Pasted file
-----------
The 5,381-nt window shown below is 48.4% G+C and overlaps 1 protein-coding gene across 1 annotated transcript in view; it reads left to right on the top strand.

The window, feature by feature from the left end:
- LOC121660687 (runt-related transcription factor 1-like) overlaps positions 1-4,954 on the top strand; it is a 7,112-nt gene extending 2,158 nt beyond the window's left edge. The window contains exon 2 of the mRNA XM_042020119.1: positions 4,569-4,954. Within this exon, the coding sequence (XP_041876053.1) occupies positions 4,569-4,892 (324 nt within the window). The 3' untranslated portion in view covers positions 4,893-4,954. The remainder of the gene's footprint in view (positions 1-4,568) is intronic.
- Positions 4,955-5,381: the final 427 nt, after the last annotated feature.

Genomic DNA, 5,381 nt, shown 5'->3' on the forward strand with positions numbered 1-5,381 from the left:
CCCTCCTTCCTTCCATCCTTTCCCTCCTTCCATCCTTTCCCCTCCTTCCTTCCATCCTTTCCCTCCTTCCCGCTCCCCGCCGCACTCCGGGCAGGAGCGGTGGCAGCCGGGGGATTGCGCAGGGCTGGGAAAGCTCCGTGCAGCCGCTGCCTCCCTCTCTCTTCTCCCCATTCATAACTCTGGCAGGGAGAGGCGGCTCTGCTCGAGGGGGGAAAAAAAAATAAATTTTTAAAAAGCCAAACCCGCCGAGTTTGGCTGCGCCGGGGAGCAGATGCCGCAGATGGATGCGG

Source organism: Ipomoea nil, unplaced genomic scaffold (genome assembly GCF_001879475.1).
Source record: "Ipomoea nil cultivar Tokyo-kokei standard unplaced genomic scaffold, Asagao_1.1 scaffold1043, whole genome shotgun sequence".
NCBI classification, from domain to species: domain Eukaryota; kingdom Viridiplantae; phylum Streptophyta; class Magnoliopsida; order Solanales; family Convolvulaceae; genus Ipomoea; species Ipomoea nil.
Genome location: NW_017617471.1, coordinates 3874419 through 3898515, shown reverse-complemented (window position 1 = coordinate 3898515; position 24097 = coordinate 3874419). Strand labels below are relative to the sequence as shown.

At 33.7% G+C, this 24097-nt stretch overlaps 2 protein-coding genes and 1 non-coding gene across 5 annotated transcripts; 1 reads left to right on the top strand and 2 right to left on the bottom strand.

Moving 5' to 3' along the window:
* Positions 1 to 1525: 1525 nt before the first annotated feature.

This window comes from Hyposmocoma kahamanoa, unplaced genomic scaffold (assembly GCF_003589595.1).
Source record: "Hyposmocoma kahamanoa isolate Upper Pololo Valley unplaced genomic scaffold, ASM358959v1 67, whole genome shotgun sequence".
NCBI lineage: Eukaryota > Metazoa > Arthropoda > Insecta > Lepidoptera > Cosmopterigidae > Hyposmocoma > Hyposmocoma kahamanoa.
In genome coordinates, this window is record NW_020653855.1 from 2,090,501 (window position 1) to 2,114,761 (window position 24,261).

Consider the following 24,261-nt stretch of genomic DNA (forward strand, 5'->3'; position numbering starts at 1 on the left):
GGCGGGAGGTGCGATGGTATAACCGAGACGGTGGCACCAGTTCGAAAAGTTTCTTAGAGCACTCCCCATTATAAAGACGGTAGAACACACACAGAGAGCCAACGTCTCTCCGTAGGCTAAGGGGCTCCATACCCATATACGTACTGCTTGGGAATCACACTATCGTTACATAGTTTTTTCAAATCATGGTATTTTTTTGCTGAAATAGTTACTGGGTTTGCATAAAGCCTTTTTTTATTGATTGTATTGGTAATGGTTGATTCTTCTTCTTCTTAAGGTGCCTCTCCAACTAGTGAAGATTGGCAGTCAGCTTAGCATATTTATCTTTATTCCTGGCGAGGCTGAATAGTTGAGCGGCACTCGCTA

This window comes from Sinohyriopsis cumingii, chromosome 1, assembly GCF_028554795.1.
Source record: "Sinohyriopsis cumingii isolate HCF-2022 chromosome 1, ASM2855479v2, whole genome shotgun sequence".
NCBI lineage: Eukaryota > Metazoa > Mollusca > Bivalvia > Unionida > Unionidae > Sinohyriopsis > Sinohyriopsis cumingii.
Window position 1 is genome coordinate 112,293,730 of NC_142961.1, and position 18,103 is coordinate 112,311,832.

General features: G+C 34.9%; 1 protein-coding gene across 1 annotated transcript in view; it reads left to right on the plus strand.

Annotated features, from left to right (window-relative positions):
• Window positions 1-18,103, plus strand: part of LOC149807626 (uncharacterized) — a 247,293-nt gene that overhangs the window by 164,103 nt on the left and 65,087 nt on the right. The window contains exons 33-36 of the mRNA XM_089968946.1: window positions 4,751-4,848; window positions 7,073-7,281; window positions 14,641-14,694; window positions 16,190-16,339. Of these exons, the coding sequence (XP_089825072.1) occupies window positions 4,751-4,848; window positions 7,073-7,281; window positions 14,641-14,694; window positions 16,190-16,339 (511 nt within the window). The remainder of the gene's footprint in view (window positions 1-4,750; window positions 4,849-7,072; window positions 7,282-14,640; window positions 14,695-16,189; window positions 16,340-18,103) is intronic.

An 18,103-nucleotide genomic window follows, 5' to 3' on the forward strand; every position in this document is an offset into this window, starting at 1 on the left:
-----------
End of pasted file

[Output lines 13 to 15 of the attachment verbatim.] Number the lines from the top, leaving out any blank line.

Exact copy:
* Positions 1 to 1525: 1525 nt before the first annotated feature.

This window comes from Hyposmocoma kahamanoa, unplaced genomic scaffold (assembly GCF_003589595.1).
Source record: "Hyposmocoma kahamanoa isolate Upper Pololo Valley unplaced genomic scaffold, ASM358959v1 67, whole genome shotgun sequence".